ERIC Number: ED226819
Record Type: RIE
Publication Date: 1982-Aug
Reference Count: 0
Ambiguity Detection and Questioning Skills: Two Instructional Strategies for Preadolescents.
A study was conducted to determine the best match between the ability of elementary school students to detect ambiguity and two instructional strategies: analogizing and practice. To identify subjects' initial abilities in detecting ambiguity, 57 participating fifth graders were administered a task similar to the Park-and-Shop board game. Interactions between each child and an experimenter were recorded and scored for detection of ambiguity and for the incidence of four types of questions in the child's responses. The two treatment conditions involved 2 days of small-group training for 45 minutes each day. In both conditions and on both days, subjects were read the same mystery story and asked if they could solve the mystery. Treatment in the analogizing condition on the first day consisted of group facilitation in recognizing uncertainty; on the second day the analogizing treatment involved (1) a display of the analogy "uncertainty is to mystery as question is to detection" and (2) a discussion of how detectives look for clues and ask questions when uncertain. In the practice condition on the first day, an array of different types of questions were displayed; children practiced by giving examples of questions. Practice on the second day consisted of a discussion focusing on questions adults ask that children don't like. Subsequently, all children were asked to respond to a six-item posttest questionnaire assessing their level of certainty about how effective their performance on the board game had been. Results are discussed. (RH)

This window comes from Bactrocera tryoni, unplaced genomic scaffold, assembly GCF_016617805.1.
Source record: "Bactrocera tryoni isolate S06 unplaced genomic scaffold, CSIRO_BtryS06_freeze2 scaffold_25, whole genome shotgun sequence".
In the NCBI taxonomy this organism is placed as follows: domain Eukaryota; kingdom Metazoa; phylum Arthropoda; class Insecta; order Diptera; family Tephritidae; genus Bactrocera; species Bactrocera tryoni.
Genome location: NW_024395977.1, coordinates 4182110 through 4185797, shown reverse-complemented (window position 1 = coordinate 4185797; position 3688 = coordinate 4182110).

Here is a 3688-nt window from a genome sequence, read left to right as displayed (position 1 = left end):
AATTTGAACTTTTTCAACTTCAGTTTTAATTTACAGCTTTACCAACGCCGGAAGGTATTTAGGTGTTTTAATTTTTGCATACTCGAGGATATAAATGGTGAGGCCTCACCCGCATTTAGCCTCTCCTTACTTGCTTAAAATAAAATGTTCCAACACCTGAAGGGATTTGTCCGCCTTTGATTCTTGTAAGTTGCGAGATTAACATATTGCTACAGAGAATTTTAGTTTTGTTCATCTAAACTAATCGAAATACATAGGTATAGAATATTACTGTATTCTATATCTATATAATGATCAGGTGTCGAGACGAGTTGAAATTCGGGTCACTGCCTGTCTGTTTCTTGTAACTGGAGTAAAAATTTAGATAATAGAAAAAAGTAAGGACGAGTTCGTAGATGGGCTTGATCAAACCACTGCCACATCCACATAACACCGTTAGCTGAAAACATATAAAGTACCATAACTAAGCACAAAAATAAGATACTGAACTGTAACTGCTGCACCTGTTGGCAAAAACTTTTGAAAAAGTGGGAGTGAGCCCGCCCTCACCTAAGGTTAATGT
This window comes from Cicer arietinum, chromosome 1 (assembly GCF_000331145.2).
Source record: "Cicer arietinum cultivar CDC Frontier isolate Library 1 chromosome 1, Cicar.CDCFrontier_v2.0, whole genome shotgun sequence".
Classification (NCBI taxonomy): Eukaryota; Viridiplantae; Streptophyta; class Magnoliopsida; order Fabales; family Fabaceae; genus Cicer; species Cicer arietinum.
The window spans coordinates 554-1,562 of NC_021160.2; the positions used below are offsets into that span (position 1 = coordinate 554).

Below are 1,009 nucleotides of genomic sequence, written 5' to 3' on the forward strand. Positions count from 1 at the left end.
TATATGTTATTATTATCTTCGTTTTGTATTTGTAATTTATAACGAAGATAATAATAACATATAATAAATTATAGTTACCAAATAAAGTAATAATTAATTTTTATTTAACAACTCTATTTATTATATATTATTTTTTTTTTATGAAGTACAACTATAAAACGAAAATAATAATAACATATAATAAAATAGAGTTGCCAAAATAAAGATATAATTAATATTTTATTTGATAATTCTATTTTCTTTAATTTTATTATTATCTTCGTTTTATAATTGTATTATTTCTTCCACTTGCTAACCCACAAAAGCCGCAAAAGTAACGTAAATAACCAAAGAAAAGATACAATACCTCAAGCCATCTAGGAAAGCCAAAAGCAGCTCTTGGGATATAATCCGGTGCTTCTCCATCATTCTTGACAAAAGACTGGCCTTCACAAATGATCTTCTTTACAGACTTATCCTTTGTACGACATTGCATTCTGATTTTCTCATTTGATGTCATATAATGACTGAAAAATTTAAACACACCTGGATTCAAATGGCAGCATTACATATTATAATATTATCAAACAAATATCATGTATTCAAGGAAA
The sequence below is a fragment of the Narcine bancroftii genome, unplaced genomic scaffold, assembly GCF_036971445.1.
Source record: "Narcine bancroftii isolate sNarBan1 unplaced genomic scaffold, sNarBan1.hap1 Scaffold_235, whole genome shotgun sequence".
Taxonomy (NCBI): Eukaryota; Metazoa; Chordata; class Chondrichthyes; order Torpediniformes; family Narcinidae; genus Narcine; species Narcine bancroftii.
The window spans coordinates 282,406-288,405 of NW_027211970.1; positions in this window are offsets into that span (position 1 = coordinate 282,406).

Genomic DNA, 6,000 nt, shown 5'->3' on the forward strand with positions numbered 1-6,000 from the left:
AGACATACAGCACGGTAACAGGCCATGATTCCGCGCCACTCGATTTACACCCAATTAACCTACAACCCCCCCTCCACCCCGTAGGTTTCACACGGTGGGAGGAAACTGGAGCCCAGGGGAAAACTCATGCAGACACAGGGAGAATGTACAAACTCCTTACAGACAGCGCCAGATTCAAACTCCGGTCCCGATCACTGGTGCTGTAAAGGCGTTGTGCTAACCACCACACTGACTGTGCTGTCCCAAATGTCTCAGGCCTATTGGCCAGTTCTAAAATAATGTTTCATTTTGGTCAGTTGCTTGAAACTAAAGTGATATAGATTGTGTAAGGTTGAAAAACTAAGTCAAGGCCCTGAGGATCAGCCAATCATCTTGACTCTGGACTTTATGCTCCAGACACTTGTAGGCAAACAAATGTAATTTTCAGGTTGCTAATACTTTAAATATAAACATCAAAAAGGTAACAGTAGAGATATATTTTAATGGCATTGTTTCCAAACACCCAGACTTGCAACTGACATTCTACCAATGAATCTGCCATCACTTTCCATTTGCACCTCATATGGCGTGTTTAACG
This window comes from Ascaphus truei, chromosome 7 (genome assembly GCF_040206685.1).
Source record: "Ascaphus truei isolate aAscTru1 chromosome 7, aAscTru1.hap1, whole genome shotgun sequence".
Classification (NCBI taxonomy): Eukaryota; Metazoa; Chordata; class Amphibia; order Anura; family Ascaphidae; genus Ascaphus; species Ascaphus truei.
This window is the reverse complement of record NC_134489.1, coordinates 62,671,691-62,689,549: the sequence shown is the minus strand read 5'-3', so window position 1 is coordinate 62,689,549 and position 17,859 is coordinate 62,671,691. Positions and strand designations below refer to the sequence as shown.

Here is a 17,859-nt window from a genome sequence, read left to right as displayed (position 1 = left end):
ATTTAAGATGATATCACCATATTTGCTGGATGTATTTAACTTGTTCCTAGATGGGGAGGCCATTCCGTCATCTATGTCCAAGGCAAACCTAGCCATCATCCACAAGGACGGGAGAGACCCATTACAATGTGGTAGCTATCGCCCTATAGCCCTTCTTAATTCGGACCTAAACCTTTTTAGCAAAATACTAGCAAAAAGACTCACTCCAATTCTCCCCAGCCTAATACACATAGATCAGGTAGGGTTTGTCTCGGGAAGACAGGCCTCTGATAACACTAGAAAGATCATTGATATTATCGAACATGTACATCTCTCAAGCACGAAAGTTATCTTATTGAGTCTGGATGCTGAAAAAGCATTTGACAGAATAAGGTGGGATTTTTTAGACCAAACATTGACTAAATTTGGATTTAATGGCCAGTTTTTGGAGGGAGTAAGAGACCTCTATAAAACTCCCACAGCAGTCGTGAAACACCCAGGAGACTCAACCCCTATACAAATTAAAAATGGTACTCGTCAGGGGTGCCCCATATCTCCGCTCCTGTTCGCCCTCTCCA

Publication Type: Speeches/Meeting Papers; Reports - Research
Education Level: N/A
Authoring Institution: N/A
Identifiers: Questions; Uncertainty
Note: Paper presented at the Annual Meeting of the American Psychological Association (90th, Washington, DC, August 23-27, 1982).